Pretoria renamed after tribal leader to shed its colonial past

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The Independent Online

Pretoria, the capital of South Africa and administrative centre of the country's former apartheid regime, has been re-named after an ancient black tribal leader.

Pretoria, the capital of South Africa and administrative centre of the country's former apartheid regime, has been re-named after an ancient black tribal leader.

Following a hotly contested decision by the city council, which is dominated by African National Congress members, the capital will now be known as Tshwane, after a chief who ruled well before white colonisation of the area. The name Pretoria has been retained for only a tiny portion of the capital, which covers the city centre.

The move has outraged members of the mainly white Democratic Alliance (DA) opposition in the council, and hardcore Afrikaner organisations.

Some irate white ratepayers are already threatening a rates boycott. Various Afrikaner organisations have threatened to launch a "separatist movement" dedicated to safeguarding the history of South Africa's white population.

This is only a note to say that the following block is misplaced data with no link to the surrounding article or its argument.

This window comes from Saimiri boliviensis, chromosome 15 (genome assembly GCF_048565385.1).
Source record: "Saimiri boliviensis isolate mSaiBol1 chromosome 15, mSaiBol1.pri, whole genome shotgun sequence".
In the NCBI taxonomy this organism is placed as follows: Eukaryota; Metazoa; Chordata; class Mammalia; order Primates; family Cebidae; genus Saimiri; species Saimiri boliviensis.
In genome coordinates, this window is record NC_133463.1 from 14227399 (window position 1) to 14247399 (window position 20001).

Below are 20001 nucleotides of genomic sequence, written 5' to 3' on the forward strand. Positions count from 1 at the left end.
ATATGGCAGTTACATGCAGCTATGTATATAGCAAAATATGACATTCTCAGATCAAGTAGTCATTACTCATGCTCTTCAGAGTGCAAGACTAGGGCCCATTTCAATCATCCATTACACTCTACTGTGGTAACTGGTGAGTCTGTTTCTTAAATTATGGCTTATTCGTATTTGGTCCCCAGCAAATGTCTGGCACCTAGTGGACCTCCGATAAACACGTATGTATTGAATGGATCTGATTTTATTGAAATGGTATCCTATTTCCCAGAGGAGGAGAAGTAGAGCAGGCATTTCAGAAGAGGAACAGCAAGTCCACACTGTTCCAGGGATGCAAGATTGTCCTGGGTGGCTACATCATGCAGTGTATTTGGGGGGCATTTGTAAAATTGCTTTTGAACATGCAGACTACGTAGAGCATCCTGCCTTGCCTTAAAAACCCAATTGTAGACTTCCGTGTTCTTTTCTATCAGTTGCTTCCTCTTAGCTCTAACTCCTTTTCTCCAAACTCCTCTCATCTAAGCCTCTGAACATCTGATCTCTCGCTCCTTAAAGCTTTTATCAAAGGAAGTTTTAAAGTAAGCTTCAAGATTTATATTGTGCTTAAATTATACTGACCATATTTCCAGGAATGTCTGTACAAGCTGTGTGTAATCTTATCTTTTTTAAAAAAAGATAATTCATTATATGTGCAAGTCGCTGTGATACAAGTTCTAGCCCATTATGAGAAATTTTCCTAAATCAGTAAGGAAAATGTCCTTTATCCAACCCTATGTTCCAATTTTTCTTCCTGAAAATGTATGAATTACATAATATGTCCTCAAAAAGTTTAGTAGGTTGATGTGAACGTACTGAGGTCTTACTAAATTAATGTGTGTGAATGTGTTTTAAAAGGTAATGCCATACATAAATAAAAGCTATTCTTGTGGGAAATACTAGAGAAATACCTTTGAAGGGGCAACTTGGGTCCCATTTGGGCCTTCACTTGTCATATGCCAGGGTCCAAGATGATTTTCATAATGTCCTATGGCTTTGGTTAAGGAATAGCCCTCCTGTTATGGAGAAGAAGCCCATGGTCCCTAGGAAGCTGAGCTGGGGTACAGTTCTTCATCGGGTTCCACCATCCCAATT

Notwithstanding white dissent, the imposing Union Buildings, the seat of power where Nelson Mandela took the oath of office as South Africa's first black president in 1994, and all residential suburbs, will now be part of Tshwane.

ANC council members said the renaming of national symbols after liberation was common in post-colonial societies. Zimbabwe's capital city, formerly Salisbury, became Harare in 1980, while Mozambique's capital changed from Lourenco Marques to Maputo in 1975.

The new name was agreed late on Monday and will be marketed to the United Nations, African Union, European Union and other international bodies. The South African Geographic Names Council, which has the final say, is expected to agree.

But critics say the change is financially extravagant and potentially damaging to tourism.

Democratic Alliance spokesmen say that it will cost at least £150m. The new name had "less substantiation behind it than the mythical island of Atlantis," said the DA's Derek Fleming.

Tshwane had been used for the past 10 years to refer to the area around the city, which is home to about 2.5 million people.

Pretoria was established in 1855 and named after Andries Pretorius, who was a leader of the "Voortrekkers", a vanguard of Dutch Boers who left the Cape colony and entered the interior to escape British rule. Many place and street names in South Africa date back to the country's apartheid past. One of Johannesburg's main streets is named after Hendrik Verwoerd, a former prime minister, and one of the main architects of the system.

The Pan Africanist Congress, traditionally more radical than the ANC, has long said that all remnants of apartheid should be expunged from South Africa.

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